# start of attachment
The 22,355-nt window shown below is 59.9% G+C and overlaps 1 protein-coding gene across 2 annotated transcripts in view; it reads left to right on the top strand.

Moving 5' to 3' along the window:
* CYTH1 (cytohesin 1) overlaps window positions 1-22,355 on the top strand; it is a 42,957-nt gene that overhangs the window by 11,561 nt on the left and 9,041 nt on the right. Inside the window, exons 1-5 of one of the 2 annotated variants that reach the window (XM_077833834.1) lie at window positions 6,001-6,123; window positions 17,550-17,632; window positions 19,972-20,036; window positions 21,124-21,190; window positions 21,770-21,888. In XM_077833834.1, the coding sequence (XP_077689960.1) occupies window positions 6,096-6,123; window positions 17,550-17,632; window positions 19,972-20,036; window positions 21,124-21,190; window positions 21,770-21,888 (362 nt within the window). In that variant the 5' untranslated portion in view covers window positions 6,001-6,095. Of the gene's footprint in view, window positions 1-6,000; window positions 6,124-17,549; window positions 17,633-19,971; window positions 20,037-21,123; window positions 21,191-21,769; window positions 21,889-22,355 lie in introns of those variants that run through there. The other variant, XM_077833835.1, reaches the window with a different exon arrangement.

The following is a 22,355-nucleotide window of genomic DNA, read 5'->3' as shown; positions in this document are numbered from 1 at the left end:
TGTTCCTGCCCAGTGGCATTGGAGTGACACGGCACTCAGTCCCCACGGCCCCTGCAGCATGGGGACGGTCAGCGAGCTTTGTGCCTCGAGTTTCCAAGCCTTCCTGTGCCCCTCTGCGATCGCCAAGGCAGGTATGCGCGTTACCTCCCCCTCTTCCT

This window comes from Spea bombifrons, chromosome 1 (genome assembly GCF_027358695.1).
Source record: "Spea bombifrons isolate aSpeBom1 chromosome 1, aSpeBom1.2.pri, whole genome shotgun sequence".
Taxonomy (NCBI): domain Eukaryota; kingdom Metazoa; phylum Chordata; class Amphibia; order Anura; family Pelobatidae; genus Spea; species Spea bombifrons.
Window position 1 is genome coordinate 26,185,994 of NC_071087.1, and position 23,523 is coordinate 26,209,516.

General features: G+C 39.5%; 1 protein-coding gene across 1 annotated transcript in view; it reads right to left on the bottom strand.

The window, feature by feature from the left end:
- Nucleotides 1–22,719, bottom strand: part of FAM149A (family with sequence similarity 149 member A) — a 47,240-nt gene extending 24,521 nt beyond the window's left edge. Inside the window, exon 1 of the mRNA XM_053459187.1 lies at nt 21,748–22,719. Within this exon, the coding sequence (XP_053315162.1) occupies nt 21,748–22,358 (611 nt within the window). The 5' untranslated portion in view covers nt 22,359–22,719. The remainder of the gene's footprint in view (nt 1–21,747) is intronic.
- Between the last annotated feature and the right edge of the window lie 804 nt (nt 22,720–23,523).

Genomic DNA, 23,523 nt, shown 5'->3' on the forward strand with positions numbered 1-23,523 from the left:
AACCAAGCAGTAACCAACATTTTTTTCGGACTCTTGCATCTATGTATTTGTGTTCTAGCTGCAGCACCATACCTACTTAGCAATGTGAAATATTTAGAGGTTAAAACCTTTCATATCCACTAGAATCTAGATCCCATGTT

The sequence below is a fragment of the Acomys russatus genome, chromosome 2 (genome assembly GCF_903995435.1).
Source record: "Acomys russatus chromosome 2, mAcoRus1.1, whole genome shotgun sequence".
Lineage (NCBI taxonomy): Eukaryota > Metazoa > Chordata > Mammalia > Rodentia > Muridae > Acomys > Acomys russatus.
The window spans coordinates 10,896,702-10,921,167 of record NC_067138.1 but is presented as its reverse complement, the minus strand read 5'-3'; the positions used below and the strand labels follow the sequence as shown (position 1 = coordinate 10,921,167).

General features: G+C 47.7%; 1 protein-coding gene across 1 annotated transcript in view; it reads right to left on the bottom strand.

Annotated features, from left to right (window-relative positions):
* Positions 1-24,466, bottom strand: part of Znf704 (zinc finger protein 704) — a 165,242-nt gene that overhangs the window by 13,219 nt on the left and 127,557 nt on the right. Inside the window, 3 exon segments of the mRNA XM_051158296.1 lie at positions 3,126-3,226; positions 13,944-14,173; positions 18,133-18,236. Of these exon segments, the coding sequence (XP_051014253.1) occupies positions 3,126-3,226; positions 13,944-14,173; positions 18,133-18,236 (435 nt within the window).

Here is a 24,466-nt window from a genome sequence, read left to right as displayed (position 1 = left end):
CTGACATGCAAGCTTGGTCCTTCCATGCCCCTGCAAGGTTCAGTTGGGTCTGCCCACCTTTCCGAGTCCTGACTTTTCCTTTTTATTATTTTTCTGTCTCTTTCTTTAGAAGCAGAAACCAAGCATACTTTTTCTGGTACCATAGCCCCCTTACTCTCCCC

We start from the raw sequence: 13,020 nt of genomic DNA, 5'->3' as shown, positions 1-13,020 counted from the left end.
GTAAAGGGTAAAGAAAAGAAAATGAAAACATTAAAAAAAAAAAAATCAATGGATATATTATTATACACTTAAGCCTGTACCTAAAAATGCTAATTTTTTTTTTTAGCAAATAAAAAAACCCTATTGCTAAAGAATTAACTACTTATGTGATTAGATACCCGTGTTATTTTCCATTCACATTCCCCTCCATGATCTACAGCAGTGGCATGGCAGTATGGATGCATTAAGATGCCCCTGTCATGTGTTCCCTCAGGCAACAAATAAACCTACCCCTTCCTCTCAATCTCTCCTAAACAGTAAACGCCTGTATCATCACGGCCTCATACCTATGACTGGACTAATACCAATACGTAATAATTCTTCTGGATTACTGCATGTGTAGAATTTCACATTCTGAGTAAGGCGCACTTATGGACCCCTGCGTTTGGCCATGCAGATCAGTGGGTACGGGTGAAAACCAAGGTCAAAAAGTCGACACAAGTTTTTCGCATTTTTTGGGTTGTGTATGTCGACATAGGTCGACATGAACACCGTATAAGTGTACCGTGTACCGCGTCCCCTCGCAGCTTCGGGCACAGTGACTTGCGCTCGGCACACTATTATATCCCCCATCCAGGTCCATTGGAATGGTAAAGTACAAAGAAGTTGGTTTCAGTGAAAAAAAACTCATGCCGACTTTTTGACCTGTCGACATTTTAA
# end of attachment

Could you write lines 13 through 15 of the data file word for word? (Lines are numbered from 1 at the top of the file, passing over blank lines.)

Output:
- Between the last annotated feature and the right edge of the window lie 804 nt (nt 22,720–23,523).

Genomic DNA, 23,523 nt, shown 5'->3' on the forward strand with positions numbered 1-23,523 from the left:
AACCAAGCAGTAACCAACATTTTTTTCGGACTCTTGCATCTATGTATTTGTGTTCTAGCTGCAGCACCATACCTACTTAGCAATGTGAAATATTTAGAGGTTAAAACCTTTCATATCCACTAGAATCTAGATCCCATGTT